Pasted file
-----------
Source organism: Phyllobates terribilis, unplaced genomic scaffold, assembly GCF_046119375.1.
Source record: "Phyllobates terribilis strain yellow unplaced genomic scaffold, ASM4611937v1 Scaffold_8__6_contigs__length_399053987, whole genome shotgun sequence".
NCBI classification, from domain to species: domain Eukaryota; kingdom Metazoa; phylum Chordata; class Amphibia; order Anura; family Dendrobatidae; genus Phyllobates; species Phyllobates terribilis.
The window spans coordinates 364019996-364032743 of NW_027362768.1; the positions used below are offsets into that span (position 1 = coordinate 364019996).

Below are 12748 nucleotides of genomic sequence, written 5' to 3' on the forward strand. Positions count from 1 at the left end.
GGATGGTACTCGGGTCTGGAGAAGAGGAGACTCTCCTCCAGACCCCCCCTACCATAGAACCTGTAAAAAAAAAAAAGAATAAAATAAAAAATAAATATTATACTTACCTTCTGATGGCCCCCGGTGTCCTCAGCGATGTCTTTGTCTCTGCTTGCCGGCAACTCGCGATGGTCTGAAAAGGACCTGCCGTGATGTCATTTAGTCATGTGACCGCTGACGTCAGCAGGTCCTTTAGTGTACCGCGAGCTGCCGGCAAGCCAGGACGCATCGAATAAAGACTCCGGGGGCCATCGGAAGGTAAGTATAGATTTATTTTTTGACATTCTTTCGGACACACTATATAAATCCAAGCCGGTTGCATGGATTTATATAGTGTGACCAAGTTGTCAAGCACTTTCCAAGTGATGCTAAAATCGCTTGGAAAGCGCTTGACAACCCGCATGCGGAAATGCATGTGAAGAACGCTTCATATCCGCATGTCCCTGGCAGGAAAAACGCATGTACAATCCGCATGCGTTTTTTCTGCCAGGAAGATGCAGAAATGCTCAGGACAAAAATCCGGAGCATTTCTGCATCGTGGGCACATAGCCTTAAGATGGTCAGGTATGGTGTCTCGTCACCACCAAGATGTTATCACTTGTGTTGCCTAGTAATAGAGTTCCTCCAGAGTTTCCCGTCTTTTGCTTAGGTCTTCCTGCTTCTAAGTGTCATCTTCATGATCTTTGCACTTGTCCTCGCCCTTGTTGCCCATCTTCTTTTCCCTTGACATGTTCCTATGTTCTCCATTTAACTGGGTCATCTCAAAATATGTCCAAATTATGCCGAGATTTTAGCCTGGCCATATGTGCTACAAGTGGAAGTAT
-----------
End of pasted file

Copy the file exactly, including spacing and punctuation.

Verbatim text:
Source organism: Phyllobates terribilis, unplaced genomic scaffold, assembly GCF_046119375.1.
Source record: "Phyllobates terribilis strain yellow unplaced genomic scaffold, ASM4611937v1 Scaffold_8__6_contigs__length_399053987, whole genome shotgun sequence".
NCBI classification, from domain to species: domain Eukaryota; kingdom Metazoa; phylum Chordata; class Amphibia; order Anura; family Dendrobatidae; genus Phyllobates; species Phyllobates terribilis.
The window spans coordinates 364019996-364032743 of NW_027362768.1; the positions used below are offsets into that span (position 1 = coordinate 364019996).

Below are 12748 nucleotides of genomic sequence, written 5' to 3' on the forward strand. Positions count from 1 at the left end.
GGATGGTACTCGGGTCTGGAGAAGAGGAGACTCTCCTCCAGACCCCCCCTACCATAGAACCTGTAAAAAAAAAAAAGAATAAAATAAAAAATAAATATTATACTTACCTTCTGATGGCCCCCGGTGTCCTCAGCGATGTCTTTGTCTCTGCTTGCCGGCAACTCGCGATGGTCTGAAAAGGACCTGCCGTGATGTCATTTAGTCATGTGACCGCTGACGTCAGCAGGTCCTTTAGTGTACCGCGAGCTGCCGGCAAGCCAGGACGCATCGAATAAAGACTCCGGGGGCCATCGGAAGGTAAGTATAGATTTATTTTTTGACATTCTTTCGGACACACTATATAAATCCAAGCCGGTTGCATGGATTTATATAGTGTGACCAAGTTGTCAAGCACTTTCCAAGTGATGCTAAAATCGCTTGGAAAGCGCTTGACAACCCGCATGCGGAAATGCATGTGAAGAACGCTTCATATCCGCATGTCCCTGGCAGGAAAAACGCATGTACAATCCGCATGCGTTTTTTCTGCCAGGAAGATGCAGAAATGCTCAGGACAAAAATCCGGAGCATTTCTGCATCGTGGGCACATAGCCTTAAGATGGTCAGGTATGGTGTCTCGTCACCACCAAGATGTTATCACTTGTGTTGCCTAGTAATAGAGTTCCTCCAGAGTTTCCCGTCTTTTGCTTAGGTCTTCCTGCTTCTAAGTGTCATCTTCATGATCTTTGCACTTGTCCTCGCCCTTGTTGCCCATCTTCTTTTCCCTTGACATGTTCCTATGTTCTCCATTTAACTGGGTCATCTCAAAATATGTCCAAATTATGCCGAGATTTTAGCCTGGCCATATGTGCTACAAGTGGAAGTAT